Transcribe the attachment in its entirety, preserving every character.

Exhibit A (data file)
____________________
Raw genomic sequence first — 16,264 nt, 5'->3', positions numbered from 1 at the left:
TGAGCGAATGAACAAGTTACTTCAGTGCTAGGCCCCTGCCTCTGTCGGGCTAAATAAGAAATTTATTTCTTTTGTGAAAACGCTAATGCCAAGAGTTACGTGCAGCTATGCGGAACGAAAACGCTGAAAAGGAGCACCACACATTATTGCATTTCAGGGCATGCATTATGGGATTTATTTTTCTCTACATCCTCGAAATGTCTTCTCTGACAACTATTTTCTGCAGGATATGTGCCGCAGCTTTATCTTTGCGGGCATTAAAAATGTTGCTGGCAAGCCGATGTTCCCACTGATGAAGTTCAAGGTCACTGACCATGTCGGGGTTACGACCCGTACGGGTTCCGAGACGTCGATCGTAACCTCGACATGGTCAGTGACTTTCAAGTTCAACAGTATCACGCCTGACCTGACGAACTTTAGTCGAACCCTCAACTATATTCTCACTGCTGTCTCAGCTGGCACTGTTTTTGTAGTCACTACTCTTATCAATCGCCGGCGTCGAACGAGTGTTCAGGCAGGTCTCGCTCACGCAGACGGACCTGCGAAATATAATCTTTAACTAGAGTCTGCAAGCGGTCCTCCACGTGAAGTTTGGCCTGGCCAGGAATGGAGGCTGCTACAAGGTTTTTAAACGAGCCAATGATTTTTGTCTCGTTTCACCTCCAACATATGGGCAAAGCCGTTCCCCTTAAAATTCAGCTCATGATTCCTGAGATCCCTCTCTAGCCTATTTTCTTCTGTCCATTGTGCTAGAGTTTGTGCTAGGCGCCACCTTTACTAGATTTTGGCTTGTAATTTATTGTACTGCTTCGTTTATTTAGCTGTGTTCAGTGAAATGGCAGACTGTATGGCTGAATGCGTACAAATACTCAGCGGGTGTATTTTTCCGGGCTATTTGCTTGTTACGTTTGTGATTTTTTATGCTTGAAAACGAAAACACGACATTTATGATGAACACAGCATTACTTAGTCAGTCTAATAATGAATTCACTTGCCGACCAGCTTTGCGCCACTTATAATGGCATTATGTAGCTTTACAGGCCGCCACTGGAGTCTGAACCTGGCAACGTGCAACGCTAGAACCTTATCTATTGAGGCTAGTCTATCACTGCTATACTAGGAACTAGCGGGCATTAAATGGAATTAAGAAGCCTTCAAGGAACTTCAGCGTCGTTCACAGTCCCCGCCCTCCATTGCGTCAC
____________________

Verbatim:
Raw genomic sequence first — 16,264 nt, 5'->3', positions numbered from 1 at the left:
TGAGCGAATGAACAAGTTACTTCAGTGCTAGGCCCCTGCCTCTGTCGGGCTAAATAAGAAATTTATTTCTTTTGTGAAAACGCTAATGCCAAGAGTTACGTGCAGCTATGCGGAACGAAAACGCTGAAAAGGAGCACCACACATTATTGCATTTCAGGGCATGCATTATGGGATTTATTTTTCTCTACATCCTCGAAATGTCTTCTCTGACAACTATTTTCTGCAGGATATGTGCCGCAGCTTTATCTTTGCGGGCATTAAAAATGTTGCTGGCAAGCCGATGTTCCCACTGATGAAGTTCAAGGTCACTGACCATGTCGGGGTTACGACCCGTACGGGTTCCGAGACGTCGATCGTAACCTCGACATGGTCAGTGACTTTCAAGTTCAACAGTATCACGCCTGACCTGACGAACTTTAGTCGAACCCTCAACTATATTCTCACTGCTGTCTCAGCTGGCACTGTTTTTGTAGTCACTACTCTTATCAATCGCCGGCGTCGAACGAGTGTTCAGGCAGGTCTCGCTCACGCAGACGGACCTGCGAAATATAATCTTTAACTAGAGTCTGCAAGCGGTCCTCCACGTGAAGTTTGGCCTGGCCAGGAATGGAGGCTGCTACAAGGTTTTTAAACGAGCCAATGATTTTTGTCTCGTTTCACCTCCAACATATGGGCAAAGCCGTTCCCCTTAAAATTCAGCTCATGATTCCTGAGATCCCTCTCTAGCCTATTTTCTTCTGTCCATTGTGCTAGAGTTTGTGCTAGGCGCCACCTTTACTAGATTTTGGCTTGTAATTTATTGTACTGCTTCGTTTATTTAGCTGTGTTCAGTGAAATGGCAGACTGTATGGCTGAATGCGTACAAATACTCAGCGGGTGTATTTTTCCGGGCTATTTGCTTGTTACGTTTGTGATTTTTTATGCTTGAAAACGAAAACACGACATTTATGATGAACACAGCATTACTTAGTCAGTCTAATAATGAATTCACTTGCCGACCAGCTTTGCGCCACTTATAATGGCATTATGTAGCTTTACAGGCCGCCACTGGAGTCTGAACCTGGCAACGTGCAACGCTAGAACCTTATCTATTGAGGCTAGTCTATCACTGCTATACTAGGAACTAGCGGGCATTAAATGGAATTAAGAAGCCTTCAAGGAACTTCAGCGTCGTTCACAGTCCCCGCCCTCCATTGCGTCAC